MPs and Constructive Dismissal

MPs and Constructive Dismissal

One of the side products of this week’s decision by a group of Tory and Labour MPs to quit their parties and sit as an independent group was a somewhat heated discussion on parts of social media as to whether some of them, particularly Liverpool Wavertree MP Luciana Berger, would be able to claim constructive dismissal over their alleged treatment by their party organisations.

The first thing to say is that MPs are not employees of their political parties, so the simple answer is no. But as constructive dismissal is something that worries many small employers, it’s worth clarifying what it is – and isn’t.

Constructive dismissal is behaviour by the employer that is so awful that the employee can consider that they no longer have any trust or confidence in the organisation they work for and resigns as a consequence. It can be thought of in some respects as the opposite of gross misconduct (a situation where an employee commits an act that the employer can no longer have any trust or confidence in them, e.g. stealing, assault, leaking commercial secrets to a competitor etc).

It could be a single act by an employer, such as unilaterally reducing someone’s pay or demoting them to a lower grade. It might be humiliating someone in the presence of their colleagues and subordinates (this Gordon Ramsay clip is a good example – warning contains strong language). It can also be the final straw in a series of events which allows the person to conclude they can no longer work there.

It’s also worth remembering that an employer is responsible for the behaviour of their staff. So, if an organisation ignored or failed to deal with allegations of bullying, harassment, insulting or threatening behaviour against an individual employee by their colleagues, which then led to the individual resigning, they could be deemed to have constructively dismissed the employee.

Constructive dismissal isn’t a situation where an employer makes a decision that the employee is unhappy about (I’ve been asked questions about in the past about whether making someone move from a private to a shared office could be constructive dismissal for example – it wasn’t). And remember that if the person doesn’t resign there can be no constructive dismissal.

Constructive dismissal is also quite rare. There are, I think, two reasons for this. The first is that it takes a lot of courage, even in a very difficult situation, to simply walk out of a job.  The second is that to win a case at a tribunal, the onus is on the employee to show that the employer’s actions were such that they were justified in resigning, rather than a normal unfair dismissal where the onus is on the employer to show that its decision was fair and reasonable.  Even though the case is – like all employment matters – decided on the balance of probability (what the judge thinks is the most credible explanation of events) rather than the criminal standard of absolute proof, it still puts an additional hurdle in the way of a successful claim.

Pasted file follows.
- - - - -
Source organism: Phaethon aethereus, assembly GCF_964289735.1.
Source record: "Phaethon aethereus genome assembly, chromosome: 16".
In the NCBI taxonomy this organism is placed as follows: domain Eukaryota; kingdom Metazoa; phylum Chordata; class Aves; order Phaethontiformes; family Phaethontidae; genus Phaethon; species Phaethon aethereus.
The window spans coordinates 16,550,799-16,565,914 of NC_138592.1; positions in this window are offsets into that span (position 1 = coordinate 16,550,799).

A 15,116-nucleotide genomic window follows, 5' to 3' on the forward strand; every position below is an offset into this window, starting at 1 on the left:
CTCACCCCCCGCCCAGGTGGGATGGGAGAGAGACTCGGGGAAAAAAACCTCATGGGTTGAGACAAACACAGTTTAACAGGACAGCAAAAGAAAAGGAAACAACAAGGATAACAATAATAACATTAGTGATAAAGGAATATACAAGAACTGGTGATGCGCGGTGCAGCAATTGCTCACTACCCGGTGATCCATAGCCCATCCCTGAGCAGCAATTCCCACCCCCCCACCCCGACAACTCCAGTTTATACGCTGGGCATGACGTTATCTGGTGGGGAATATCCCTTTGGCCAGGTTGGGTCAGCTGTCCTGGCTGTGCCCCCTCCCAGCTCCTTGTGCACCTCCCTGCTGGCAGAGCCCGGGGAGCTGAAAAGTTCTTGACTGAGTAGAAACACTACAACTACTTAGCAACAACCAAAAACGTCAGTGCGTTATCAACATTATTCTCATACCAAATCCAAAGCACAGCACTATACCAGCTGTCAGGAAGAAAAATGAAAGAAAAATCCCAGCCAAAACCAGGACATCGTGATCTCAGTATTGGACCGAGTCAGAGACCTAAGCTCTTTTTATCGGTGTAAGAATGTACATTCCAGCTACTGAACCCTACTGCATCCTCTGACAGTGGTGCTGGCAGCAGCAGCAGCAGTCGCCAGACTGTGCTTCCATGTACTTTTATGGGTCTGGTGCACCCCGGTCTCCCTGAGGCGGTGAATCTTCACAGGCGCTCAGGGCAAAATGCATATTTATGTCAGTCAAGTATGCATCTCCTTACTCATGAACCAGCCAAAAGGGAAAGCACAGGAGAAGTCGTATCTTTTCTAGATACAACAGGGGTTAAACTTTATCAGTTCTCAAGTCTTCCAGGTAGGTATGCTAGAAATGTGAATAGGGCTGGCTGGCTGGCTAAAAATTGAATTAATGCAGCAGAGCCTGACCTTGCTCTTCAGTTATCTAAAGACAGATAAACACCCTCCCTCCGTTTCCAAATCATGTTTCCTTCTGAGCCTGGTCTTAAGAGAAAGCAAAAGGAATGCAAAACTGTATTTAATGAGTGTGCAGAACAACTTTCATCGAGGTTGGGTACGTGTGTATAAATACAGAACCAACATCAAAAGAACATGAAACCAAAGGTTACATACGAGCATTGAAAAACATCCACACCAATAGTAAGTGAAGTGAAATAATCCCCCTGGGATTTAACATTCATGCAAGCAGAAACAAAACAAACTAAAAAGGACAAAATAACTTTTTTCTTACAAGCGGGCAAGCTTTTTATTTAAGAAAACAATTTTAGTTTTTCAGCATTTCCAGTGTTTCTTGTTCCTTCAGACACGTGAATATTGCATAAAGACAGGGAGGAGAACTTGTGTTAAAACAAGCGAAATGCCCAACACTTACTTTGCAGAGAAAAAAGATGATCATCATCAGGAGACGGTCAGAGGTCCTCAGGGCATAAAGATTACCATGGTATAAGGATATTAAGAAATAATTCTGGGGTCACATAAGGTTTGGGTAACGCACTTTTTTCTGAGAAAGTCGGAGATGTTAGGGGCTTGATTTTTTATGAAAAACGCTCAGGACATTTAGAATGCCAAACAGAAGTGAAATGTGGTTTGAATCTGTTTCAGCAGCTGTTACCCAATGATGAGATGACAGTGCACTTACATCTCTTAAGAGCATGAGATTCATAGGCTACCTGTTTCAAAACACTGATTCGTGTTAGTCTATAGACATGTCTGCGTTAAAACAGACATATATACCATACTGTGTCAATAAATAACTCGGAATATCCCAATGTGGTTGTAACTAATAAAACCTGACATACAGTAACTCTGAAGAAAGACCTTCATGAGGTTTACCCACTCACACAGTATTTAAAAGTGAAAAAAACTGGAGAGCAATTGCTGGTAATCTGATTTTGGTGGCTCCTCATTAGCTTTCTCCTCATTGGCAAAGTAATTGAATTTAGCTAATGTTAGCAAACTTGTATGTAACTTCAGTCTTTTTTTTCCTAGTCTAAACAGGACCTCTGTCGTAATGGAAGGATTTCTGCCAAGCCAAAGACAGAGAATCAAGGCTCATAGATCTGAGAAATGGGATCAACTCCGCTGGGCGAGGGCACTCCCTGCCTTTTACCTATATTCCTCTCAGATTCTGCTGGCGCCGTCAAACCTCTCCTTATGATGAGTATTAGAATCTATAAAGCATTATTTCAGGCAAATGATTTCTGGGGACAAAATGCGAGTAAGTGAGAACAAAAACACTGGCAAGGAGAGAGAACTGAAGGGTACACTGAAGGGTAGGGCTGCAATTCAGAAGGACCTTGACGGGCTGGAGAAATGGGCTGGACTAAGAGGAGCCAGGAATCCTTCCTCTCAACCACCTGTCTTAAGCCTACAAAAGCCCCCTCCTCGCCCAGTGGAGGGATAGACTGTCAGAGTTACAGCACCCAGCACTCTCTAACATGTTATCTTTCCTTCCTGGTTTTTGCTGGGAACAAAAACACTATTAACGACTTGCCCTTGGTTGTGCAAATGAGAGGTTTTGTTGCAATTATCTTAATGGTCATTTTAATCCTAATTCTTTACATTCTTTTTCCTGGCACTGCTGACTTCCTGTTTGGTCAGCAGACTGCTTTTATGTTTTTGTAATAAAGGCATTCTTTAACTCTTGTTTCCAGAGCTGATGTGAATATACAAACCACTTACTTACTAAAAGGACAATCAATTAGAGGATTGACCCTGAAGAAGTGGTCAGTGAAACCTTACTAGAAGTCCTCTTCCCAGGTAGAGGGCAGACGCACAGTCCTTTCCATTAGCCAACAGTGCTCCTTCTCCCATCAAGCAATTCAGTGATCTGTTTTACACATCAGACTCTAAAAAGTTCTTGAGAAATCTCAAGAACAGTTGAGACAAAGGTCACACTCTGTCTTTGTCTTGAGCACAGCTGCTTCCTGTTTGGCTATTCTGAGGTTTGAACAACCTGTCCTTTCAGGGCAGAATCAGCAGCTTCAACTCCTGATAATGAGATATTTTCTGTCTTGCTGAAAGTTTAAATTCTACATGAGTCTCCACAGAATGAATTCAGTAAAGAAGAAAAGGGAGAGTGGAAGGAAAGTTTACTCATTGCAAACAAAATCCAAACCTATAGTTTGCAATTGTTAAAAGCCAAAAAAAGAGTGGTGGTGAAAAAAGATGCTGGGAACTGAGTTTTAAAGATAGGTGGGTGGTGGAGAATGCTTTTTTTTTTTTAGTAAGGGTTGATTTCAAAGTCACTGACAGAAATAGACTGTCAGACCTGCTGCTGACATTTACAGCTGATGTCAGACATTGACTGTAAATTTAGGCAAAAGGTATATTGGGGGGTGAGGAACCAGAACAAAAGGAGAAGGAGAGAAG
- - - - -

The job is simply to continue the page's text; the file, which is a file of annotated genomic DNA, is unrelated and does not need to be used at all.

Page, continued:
Based solely on the reports and social media postings I have seen, had she been an employee then Ms Berger certainly would have strong grounds for a claim. Whether she would have succeeded would have been up to a tribunal judge to decide. But it’s a useful reminder to employers that trying to ‘force’ someone  (or allowing colleagues to force them) out of an organisation can have far-reaching consequences.

Gordon Ramsay

The Luck of the Irish?

Here we are, only 5 months away from the Brexit date and, at the time of writing, no agreement on the arrangements for the UK to leave and the possibility of a “No Deal” Brexit still high. It’s small wonder that a number of my SME clients are considering options to set up operations in Ireland in order to continue trading seamlessly from April next year – especially when we read today that Brexit Secretary Dominic Raab is to order his civil servants to start issuing “No Deal” instructions to business.

But operating in a foreign country means following their employment laws. So how does Ireland differ from the UK?

The good news is that the Irish system – unlike many in the EU – is based on the same legal principles and processes as the UK. So it won’t look entirely unfamiliar to businesses and HR professionals. But there are some important differences, summarised below

Key Differences between UK and Irish Employment Law

Area of Law UK Ireland
Minimum Wage Different Levels based on age, and for apprentices Essentially an ‘under 18’ and ‘over 18’ rate although there are specific rates for those on training or in first two years of work after 18.
Working Time 20 minute Rest break entitlement after 6 hours working 15 minute rest break after 4.5 hours or 30 minutes after 6 hours
Pensions Auto enrolment No compulsory
Sick Pay SSP No compulsory
Holidays 5.6 weeks 4 weeks (with different  calculation rules for part-timers)
Zero Hours No guarantee (no work no pay) Guaranteed a minimum number of hours even if none worked (however, very few used – most employers would use “If and When” contracts – same as UK ‘casual’ – with no rights)
Agency Workers Rights only after 12 weeks with a company Rights from Day 1
Employment Status Employee, worker (limb b) or self-employed Employee or self-employed – no ‘intermediate’ worker status
Redundancy Payments Calculated on age and service Calculated on service only
Statutory Notice 1 week per complete year up to max of 12 Different ‘bands’ depending on service. Max 8 weeks after 15 years
Unfair dismissal Requires 2 years’ service Requires 1 years’ service
Working Time Can opt out of 48 hour max week No opt-out
Compensation No limit in discrimination or whistleblowing cases Limit of 2 years pay (discrimination) or 5 years pay (whistleblowing)
Settlement Agreements Can be used as an alternative to tribunal No such concept
Trade Union Right to recognition for collective bargain purposes if specific conditions met No statutory right to recognition
TUPE   More restricted definition of a transfer
Discrimination 9 protected characteristics 9 protected characteristics but some different to UK

·         Gender not Sex

·         Civil Status (= marital status in UK)

·         Family Status (parent of child under 18 – over 18 if disabled)

·         Member of Traveller Community

No: Gender reassignment, or pregnancy as a separate category (covered by gender)